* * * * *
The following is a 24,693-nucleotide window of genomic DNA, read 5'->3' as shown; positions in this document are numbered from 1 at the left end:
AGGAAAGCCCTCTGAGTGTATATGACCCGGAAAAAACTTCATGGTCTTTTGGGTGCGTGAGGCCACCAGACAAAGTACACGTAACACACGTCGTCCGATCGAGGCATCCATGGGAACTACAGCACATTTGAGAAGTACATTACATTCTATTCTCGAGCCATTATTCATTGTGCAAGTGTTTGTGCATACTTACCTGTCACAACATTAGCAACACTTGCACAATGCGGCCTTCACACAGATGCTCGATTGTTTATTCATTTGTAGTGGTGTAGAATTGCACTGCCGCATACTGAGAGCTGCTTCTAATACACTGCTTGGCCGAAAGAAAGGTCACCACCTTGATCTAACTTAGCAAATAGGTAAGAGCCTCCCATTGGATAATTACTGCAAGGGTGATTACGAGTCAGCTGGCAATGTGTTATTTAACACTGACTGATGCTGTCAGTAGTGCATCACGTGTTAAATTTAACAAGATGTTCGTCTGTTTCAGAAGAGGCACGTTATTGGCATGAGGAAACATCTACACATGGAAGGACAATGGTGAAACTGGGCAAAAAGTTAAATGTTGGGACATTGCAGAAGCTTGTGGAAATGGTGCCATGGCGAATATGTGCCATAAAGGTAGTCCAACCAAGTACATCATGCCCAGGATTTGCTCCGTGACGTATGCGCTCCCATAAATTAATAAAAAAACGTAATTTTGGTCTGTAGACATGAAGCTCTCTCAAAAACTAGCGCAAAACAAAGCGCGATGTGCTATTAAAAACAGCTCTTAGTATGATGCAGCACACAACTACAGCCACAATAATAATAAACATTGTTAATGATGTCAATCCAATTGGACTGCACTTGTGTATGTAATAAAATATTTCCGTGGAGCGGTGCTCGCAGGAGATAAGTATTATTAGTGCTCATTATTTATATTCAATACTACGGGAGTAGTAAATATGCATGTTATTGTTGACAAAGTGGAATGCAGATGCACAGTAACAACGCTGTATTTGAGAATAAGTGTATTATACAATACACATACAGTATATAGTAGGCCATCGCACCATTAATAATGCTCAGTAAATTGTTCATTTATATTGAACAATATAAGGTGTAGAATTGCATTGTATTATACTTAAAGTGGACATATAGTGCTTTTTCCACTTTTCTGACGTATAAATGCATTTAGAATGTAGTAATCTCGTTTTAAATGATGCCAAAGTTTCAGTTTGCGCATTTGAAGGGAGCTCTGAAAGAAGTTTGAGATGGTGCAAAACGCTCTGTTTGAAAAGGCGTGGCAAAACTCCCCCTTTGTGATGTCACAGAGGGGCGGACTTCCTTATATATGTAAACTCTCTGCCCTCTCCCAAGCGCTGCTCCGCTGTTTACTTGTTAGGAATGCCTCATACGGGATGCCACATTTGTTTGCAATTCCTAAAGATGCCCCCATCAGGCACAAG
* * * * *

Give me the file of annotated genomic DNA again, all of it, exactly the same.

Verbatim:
The following is a 24,693-nucleotide window of genomic DNA, read 5'->3' as shown; positions in this document are numbered from 1 at the left end:
AGGAAAGCCCTCTGAGTGTATATGACCCGGAAAAAACTTCATGGTCTTTTGGGTGCGTGAGGCCACCAGACAAAGTACACGTAACACACGTCGTCCGATCGAGGCATCCATGGGAACTACAGCACATTTGAGAAGTACATTACATTCTATTCTCGAGCCATTATTCATTGTGCAAGTGTTTGTGCATACTTACCTGTCACAACATTAGCAACACTTGCACAATGCGGCCTTCACACAGATGCTCGATTGTTTATTCATTTGTAGTGGTGTAGAATTGCACTGCCGCATACTGAGAGCTGCTTCTAATACACTGCTTGGCCGAAAGAAAGGTCACCACCTTGATCTAACTTAGCAAATAGGTAAGAGCCTCCCATTGGATAATTACTGCAAGGGTGATTACGAGTCAGCTGGCAATGTGTTATTTAACACTGACTGATGCTGTCAGTAGTGCATCACGTGTTAAATTTAACAAGATGTTCGTCTGTTTCAGAAGAGGCACGTTATTGGCATGAGGAAACATCTACACATGGAAGGACAATGGTGAAACTGGGCAAAAAGTTAAATGTTGGGACATTGCAGAAGCTTGTGGAAATGGTGCCATGGCGAATATGTGCCATAAAGGTAGTCCAACCAAGTACATCATGCCCAGGATTTGCTCCGTGACGTATGCGCTCCCATAAATTAATAAAAAAACGTAATTTTGGTCTGTAGACATGAAGCTCTCTCAAAAACTAGCGCAAAACAAAGCGCGATGTGCTATTAAAAACAGCTCTTAGTATGATGCAGCACACAACTACAGCCACAATAATAATAAACATTGTTAATGATGTCAATCCAATTGGACTGCACTTGTGTATGTAATAAAATATTTCCGTGGAGCGGTGCTCGCAGGAGATAAGTATTATTAGTGCTCATTATTTATATTCAATACTACGGGAGTAGTAAATATGCATGTTATTGTTGACAAAGTGGAATGCAGATGCACAGTAACAACGCTGTATTTGAGAATAAGTGTATTATACAATACACATACAGTATATAGTAGGCCATCGCACCATTAATAATGCTCAGTAAATTGTTCATTTATATTGAACAATATAAGGTGTAGAATTGCATTGTATTATACTTAAAGTGGACATATAGTGCTTTTTCCACTTTTCTGACGTATAAATGCATTTAGAATGTAGTAATCTCGTTTTAAATGATGCCAAAGTTTCAGTTTGCGCATTTGAAGGGAGCTCTGAAAGAAGTTTGAGATGGTGCAAAACGCTCTGTTTGAAAAGGCGTGGCAAAACTCCCCCTTTGTGATGTCACAGAGGGGCGGACTTCCTTATATATGTAAACTCTCTGCCCTCTCCCAAGCGCTGCTCCGCTGTTTACTTGTTAGGAATGCCTCATACGGGATGCCACATTTGTTTGCAATTCCTAAAGATGCCCCCATCAGGCACAAG